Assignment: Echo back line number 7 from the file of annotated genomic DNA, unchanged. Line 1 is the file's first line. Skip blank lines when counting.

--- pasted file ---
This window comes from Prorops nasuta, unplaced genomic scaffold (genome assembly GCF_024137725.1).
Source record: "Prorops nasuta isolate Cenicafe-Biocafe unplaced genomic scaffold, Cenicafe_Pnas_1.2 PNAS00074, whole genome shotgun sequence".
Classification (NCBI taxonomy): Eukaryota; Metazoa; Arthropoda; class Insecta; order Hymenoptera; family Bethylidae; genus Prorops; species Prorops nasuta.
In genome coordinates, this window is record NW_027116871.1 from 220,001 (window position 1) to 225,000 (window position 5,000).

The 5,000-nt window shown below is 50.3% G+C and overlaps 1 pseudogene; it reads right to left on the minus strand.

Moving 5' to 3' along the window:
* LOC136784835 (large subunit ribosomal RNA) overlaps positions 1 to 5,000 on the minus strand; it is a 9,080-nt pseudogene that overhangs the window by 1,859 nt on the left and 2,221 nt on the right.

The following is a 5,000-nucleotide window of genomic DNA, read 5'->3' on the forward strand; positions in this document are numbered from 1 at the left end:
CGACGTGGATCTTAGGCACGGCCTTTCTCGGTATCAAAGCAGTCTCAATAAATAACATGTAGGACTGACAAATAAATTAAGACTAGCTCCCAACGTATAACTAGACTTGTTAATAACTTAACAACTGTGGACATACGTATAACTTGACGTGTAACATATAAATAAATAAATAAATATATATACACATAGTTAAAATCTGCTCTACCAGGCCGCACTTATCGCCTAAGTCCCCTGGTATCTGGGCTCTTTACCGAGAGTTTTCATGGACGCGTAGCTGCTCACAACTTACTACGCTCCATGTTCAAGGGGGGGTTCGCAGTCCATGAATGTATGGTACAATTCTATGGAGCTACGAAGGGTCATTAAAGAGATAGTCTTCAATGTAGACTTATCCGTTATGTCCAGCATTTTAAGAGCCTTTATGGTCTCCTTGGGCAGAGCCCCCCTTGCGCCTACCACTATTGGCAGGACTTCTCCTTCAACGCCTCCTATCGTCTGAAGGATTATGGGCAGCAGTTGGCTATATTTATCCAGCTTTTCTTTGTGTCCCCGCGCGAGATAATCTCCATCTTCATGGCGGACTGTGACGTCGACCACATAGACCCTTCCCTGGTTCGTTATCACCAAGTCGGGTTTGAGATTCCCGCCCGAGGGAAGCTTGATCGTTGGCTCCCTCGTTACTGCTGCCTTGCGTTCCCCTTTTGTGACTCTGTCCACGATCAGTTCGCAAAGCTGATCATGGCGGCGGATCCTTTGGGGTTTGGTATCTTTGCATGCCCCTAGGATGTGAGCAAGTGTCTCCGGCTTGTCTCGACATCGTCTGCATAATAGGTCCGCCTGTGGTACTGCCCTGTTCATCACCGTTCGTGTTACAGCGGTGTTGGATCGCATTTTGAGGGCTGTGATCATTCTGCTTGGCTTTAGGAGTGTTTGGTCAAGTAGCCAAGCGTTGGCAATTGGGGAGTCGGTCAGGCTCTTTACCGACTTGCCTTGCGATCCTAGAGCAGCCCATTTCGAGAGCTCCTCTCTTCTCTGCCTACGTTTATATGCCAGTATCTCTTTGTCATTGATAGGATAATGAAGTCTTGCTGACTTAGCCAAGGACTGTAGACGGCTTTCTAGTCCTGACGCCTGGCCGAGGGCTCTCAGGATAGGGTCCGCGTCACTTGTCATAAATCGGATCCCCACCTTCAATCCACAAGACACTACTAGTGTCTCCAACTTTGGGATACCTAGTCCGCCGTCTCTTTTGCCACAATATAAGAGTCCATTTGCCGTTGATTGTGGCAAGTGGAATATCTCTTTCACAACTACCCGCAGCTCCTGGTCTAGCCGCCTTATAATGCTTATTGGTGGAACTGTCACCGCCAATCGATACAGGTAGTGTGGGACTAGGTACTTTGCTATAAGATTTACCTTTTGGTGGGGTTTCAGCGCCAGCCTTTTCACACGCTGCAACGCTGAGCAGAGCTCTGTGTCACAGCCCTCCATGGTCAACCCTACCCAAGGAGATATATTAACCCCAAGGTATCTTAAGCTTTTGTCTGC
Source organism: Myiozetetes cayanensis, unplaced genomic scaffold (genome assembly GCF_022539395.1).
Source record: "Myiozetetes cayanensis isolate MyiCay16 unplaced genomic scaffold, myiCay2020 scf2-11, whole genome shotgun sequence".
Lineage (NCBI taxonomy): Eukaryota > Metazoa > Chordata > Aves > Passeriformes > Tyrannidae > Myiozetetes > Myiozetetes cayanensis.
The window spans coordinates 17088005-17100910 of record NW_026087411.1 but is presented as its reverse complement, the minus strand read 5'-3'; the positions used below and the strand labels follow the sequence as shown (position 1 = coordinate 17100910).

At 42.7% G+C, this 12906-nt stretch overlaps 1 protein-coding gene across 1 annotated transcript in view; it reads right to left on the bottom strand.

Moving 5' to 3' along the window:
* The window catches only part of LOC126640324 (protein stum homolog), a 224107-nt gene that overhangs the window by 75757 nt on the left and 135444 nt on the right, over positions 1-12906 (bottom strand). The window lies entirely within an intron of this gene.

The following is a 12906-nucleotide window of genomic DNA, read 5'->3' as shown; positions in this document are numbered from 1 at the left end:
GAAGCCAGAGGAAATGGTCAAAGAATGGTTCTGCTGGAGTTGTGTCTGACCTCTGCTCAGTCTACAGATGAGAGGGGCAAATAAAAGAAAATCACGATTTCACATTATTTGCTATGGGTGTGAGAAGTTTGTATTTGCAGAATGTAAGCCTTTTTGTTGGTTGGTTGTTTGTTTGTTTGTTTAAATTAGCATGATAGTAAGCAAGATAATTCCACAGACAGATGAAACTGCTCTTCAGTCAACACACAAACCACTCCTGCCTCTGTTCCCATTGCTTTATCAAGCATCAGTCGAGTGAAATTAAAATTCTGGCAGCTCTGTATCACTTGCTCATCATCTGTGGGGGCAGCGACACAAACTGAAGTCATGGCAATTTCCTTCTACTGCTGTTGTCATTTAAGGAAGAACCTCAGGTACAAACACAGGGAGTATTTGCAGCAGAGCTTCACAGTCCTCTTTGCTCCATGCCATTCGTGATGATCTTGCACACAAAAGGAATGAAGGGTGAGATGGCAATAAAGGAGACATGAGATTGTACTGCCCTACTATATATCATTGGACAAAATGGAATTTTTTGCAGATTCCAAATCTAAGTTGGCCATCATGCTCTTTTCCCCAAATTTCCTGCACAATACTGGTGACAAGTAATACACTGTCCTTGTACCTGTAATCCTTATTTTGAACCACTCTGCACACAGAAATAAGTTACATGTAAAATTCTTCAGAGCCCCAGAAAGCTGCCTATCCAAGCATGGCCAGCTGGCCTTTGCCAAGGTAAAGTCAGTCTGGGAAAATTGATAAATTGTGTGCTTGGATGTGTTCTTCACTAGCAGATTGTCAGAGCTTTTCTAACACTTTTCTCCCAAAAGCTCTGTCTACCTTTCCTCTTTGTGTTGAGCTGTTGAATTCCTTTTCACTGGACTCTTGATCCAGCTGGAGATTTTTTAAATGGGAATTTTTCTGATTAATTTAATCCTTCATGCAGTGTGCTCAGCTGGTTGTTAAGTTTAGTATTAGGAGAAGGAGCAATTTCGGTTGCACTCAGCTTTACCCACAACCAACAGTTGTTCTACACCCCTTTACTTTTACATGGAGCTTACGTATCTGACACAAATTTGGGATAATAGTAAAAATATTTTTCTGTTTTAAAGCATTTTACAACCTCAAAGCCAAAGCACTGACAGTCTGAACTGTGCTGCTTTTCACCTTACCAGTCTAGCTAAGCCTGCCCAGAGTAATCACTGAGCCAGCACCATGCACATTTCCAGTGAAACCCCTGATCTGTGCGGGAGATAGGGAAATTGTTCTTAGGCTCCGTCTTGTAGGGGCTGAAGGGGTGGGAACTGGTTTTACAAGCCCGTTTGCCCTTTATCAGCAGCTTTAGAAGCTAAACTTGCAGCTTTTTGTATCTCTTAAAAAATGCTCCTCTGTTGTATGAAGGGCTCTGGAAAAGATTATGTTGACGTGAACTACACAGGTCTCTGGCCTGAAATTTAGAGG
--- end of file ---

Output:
* LOC136784835 (large subunit ribosomal RNA) overlaps positions 1 to 5,000 on the minus strand; it is a 9,080-nt pseudogene that overhangs the window by 1,859 nt on the left and 2,221 nt on the right.